5 Things About Meal Delivery Programs to Improve Health

The cost of food insecurity in excess healthcare costs has been listed at $77 billion a year. Implementing meal delivery programs to improve health outcomes and lower costs has gained traction nationwide. Here are 5 things to know.

The cost of food insecurity in excess healthcare costs has been listed at $77 billion a year. As a result, implementing meal delivery programs to improve health outcomes and lower costs has gained traction nationwide. Here are 5 things to know.

1. Food programs keep those on Medicare and Medicaid out of the emergency department

A study published in Health Affairs narrowed in on the impact of meal delivery programs on those dually eligible for Medicare and Medicaid. A medically tailored meals program was associated with 1.5 fewer emergency department (ED) visits, .3 fewer inpatient admissions, and 1.14 fewer uses of emergency transportation. Researchers observed that a nontailored meal program was also associated with fewer ED visits and emergency transportation usage.

By keeping the patient population out of the ED, the meal programs also led to decreased medical spending. Taking into account the cost of the program, those participating in the medically tailored meals program saved $220 per month. While those participating in the nontailored meal program saw less savings, they still came out with $10 of savings per month.

2. Food programs improve transition outcomes following discharge from the hospital

In Maine, the Maine Medical Center and the Southern Maine Agency on Aging collaborated to provide medically appropriate meals to Medicare patients transitioning from the hospital through Simply Delivered for ME. The voluntary meal delivery program was offered to high-risk Medicare patients already enrolled in the Community-based Care Transition Program.

Of the 622 patients who participated in the meal delivery program, the 30-day readmissions rate was 10.3% for all-cause readmissions, compared to 16.6% at baseline. Cost savings associated with lower readmissions totaled $212,160.

3. They provide nutritious meals and a sense of community

Efforts nationwide have been launched to not just address food insecurity but to also address it with healthy options. Last year, California authorized a $6 million pilot project to make people healthier and, in turn, reduce chronic illnesses. Participants get heart-healthy meals delivered to their doorstep.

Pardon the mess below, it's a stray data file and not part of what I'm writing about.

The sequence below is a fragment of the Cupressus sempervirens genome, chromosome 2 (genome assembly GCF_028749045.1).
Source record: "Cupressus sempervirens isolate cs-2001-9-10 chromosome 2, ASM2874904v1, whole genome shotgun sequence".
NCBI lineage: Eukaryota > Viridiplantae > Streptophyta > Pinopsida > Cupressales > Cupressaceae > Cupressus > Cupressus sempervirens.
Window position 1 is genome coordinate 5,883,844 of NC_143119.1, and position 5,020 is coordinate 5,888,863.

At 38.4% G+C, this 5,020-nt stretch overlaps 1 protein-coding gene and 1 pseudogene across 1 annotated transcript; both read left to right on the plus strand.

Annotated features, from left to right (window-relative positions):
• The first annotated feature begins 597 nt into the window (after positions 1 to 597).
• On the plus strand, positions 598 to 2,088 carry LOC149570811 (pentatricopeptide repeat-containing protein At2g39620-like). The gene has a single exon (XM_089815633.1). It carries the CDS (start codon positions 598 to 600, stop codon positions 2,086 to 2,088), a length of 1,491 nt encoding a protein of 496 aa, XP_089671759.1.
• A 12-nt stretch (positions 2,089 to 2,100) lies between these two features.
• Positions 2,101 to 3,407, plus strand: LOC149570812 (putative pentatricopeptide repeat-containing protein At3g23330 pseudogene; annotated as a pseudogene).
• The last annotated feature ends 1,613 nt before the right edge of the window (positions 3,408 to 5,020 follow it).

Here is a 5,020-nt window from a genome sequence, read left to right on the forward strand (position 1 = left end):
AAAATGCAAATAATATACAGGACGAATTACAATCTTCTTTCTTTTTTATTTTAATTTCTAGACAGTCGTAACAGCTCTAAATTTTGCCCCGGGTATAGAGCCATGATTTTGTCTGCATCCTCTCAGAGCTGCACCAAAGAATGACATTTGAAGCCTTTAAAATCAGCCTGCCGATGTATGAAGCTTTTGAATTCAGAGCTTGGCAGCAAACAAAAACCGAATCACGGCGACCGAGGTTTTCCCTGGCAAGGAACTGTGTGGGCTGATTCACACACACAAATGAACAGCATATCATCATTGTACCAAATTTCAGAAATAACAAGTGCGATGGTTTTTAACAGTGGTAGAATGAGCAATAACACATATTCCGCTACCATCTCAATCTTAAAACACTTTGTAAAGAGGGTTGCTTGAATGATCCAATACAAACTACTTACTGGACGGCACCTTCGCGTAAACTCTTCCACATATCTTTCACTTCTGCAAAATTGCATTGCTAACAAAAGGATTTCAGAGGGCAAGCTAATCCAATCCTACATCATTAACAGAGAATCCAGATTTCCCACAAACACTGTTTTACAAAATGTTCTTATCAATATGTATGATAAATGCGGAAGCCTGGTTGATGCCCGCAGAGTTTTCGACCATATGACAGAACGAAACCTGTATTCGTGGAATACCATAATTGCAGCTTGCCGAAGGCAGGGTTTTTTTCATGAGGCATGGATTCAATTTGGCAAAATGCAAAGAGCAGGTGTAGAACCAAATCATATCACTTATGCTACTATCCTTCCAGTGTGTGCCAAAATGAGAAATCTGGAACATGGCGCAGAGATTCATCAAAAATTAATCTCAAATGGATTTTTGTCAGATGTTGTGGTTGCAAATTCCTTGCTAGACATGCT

MANNA, a Philadelphia-based organization, has been delivering home-cooked meals to people living with HIV and other chronic diseases since 1990. With a mantra of “food is medicine,” the organization delivers a week’s worth of breakfast, lunch, and dinner to nearly 200 people around the city.

The menu includes medically appropriate meals to help those who have short-term nutritional risk or acute nutritional risk, offering 11 different diet modifications, such as: low-lactose, low spice, and a soft diet for those with poor dentition. Each week, when the meals are delivered, participants are greeted by a friendly and familiar face and are asked about their health.

4. They reach the isolated and the poor

Mobile food banks, like the one in west Alabama, are providing those who can’t reach a grocery store—or who may not be able to afford a trip to the store—with meals delivered right to their door step. These mobile food banks are a result of recognition that food pantries and soup kitchens tend to be in densely populated cities and that the model does not work in rural counties, where settlement is sparse.

According to Feeding America, rural counties make up 79% of the worst food insecurity rates. The West Alabama Food Bank serves 9 rural counties where more than 15% of the residents fall below the federal poverty line and where some counties have just 3 grocery stores.

5. There’s now a way to pay for meals

With increased recognition of the importance of addressing food insecurity also comes a way to pay for it. In May, CMS finalized a rule that allows Medicare Advantage plans to be reimbursed for supplemental benefits that can enhance health outcomes, like providing specialized meals. The rule came after Congress passed the CHRONIC Act, which allowed Medicare to pay for these social supports.

In an interview with The American Journal of Managed Care®, Brenda Schmidt, founder and CEO of Solera Health, explained that the movement toward Food is Medicine has allowed organizations like Feeding America, which began as an effort to address hunger by eliminating food waste, to make the transition to addressing the obesity epidemic.

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